In 'Greta,' A Magnetic Isabelle Huppert Plays A Deadly Game of Chat-And-Mouse
It was only a matter of time before French screen legend/art-house cinema icon Isabelle Huppert, of The Piano Teacher and Elle, assayed a deliciously duplicitous, unhinged, black widow-like figure of menace for the delight of American audiences. In Neil Jordan's Greta -- as in those Michael Haneke and Paul Verhoeven films — sex, gender, and literal and metaphorical notions of bondage play key roles.
Running through Huppert's filmography is a fascination with power as a state of being, and here, as Greta Hideg, she's playing an even more explicit game, subverting the expectations of audiences familiar with her work, especially her queer fans.
In Greta, the characters seem at least partially aware they're in a psychological thriller from the director of The Crying Game and In Dreams. Recent New York transplant Frances (Chloë Grace Moretz), still grieving from her mother's death, is frequently warned by her roommate Erica (Maika Monroe) that the curious relationship she's fostering with the older woman to whom she returned a misplaced purse on the subway is strange, verging on dangerous. If anything, Greta herself is most familiar with the script she and Frances are following; their relationship depends on it.
Huppert is as much an auteur of the movies she's in as the directors she works with, imbuing the films with a specific sensibility; her chameleon nature makes Greta all the more sinister and unreadable. She can embody human contradiction like few other performers, and this skill proves crucial to Greta's success; Greta must be both villain and victim, mother and master, unhinged but also legitimately unwell. A character like Greta could easily escalate into one-note hyperbole, but Huppert finds careful nuances within the bonkers.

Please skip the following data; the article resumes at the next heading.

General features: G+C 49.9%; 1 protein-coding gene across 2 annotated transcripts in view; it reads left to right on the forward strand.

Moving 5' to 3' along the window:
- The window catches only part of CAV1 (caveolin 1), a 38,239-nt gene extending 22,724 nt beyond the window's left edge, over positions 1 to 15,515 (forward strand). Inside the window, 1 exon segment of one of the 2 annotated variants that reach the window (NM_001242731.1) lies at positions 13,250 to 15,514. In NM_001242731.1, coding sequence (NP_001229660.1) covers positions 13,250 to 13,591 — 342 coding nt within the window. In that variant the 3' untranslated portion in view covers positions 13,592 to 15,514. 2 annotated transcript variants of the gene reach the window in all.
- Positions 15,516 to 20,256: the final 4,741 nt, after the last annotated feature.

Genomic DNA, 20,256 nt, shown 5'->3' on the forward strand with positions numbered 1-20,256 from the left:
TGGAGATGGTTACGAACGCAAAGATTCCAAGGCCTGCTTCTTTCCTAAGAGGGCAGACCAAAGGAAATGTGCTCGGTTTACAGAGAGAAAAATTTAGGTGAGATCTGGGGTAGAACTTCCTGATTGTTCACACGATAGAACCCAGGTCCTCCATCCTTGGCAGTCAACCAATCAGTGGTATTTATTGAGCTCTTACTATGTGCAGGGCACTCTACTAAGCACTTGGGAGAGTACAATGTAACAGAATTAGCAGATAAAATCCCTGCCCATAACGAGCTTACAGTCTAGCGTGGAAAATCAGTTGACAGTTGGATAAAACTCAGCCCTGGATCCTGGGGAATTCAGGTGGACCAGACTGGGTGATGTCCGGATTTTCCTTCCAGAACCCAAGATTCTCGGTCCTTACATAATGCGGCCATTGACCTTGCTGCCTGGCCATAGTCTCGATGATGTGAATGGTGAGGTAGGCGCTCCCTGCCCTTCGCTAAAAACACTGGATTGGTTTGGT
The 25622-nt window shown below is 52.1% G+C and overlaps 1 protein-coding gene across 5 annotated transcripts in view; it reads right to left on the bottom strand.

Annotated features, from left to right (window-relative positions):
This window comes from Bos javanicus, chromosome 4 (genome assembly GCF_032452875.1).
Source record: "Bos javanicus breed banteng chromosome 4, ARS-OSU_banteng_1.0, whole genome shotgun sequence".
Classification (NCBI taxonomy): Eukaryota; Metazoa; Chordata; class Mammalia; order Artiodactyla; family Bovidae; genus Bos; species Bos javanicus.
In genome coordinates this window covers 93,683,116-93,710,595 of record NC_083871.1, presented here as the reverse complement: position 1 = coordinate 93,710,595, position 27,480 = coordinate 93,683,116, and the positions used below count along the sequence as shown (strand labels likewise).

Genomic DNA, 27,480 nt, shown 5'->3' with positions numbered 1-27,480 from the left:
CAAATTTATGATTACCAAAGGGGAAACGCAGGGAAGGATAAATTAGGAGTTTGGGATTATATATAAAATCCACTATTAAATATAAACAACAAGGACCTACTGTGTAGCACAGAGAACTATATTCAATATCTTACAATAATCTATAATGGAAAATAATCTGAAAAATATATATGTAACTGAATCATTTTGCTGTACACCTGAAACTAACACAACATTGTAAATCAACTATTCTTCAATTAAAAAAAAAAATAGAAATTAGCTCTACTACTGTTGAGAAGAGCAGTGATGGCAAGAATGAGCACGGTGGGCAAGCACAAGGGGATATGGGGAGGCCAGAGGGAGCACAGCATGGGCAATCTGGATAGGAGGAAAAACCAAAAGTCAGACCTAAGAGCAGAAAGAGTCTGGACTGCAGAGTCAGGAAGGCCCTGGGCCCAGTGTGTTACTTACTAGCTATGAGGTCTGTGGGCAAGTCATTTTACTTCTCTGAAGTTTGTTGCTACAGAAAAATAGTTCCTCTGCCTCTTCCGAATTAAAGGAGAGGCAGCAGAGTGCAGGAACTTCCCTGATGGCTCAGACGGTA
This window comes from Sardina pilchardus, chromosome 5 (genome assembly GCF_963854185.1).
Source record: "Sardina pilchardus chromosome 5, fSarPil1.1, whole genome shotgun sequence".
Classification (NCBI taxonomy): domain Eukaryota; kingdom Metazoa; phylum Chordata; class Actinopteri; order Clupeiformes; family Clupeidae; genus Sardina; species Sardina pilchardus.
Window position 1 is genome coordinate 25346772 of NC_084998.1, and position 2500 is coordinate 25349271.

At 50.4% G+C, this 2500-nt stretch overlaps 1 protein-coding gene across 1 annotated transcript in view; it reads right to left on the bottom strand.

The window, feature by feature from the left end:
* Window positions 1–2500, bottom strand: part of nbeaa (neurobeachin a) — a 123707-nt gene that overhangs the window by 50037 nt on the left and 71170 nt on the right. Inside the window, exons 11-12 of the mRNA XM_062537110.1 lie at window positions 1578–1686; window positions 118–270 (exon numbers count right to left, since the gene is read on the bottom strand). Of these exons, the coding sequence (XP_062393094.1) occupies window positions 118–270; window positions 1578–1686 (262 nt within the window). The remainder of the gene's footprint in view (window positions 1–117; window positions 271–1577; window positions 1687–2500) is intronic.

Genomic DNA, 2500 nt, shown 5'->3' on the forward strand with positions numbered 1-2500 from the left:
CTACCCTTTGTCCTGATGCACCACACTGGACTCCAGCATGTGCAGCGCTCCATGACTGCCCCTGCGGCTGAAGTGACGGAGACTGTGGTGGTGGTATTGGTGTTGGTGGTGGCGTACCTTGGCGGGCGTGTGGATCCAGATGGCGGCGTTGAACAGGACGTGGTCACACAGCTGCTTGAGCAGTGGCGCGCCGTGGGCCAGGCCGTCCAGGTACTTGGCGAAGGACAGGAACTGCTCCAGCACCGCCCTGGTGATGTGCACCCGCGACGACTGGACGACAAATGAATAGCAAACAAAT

Greta excels at its bizarre balancing act, maintaining an amusing self-awareness that avoids glib disdain. Huppert radiates an understanding of the film's queer sensibility — as if playing an astutely designed caricature of her most controversial roles — and grounds the melodrama and contrivance of the film in equal parts pathos and pathology. She's a magnetic screen presence who plays with layers of artifice and authenticity, often using one to explore the other. The question here is: How far will Huppert go?
The dynamic between Greta and Frances exists at the intersection of love, loneliness, and power. Both women use one another as surrogate daughter/mother, respectively. This complicated intimacy, developed economically by director Jordan and his co-writer Ray Wright, harbors a provocative sensuality — one mirrored in Frances' friendship with Erica (they're both Smith grads, after all).
"Everyone needs a friend," says Huppert throughout the film, ultimately adding, "And every child needs a mother." It's a clever way to toy with the trope of "my mother is my best friend," particularly when such relationships in films rarely interrogate who holds the power, when, and why. Such power frequently manifests as obligation, of course, and when Frances no longer accepts that obligation, Greta gets another idea, which catalyzes the latter half of the film's increasingly stomach-churning elements. And as weird as Greta gets, I wanted it to keep going, growing even weirder and less coherent along the way. That's how striking a world Huppert inhabits, and how intoxicating a presence she is.
At one point, while playing Franz Liszt's "Liebesträume" ("Dream of Love") on the piano, Greta avows that love is a dream, "because, eventually, that's all your left with." The game of Greta is watching Huppert transform that transient, fleeting dream of love into an all-too tangible nightmare.
Frances' memories of her mother are elusive, and Greta's venom proves so deadly because she's willing to transgress the younger woman's emotional boundaries and pervert those memories. Moretz is fine, here, playing the straight woman. If she seems more comfortable with the script's horror elements than its smaller, dramatic moments, it's clear the film's fascination lies with Huppert's vampiric, spellbinding widow.
Though the character of Greta evokes the cliche of the sad old lesbian, at least implicitly (think Notes on a Scandal), the film is far more inclined to push its genre conventions and archetypes to the edge. Neil Jordan has crafted a delightfully unsettling, vaguely Sapphic, or at least reverse-Oedipal, revision of Fatal Attraction, blurring the connotations and contexts of what love and obsession look like — a perfect opportunity for Huppert to leave us intoxicated by her film persona yet again.
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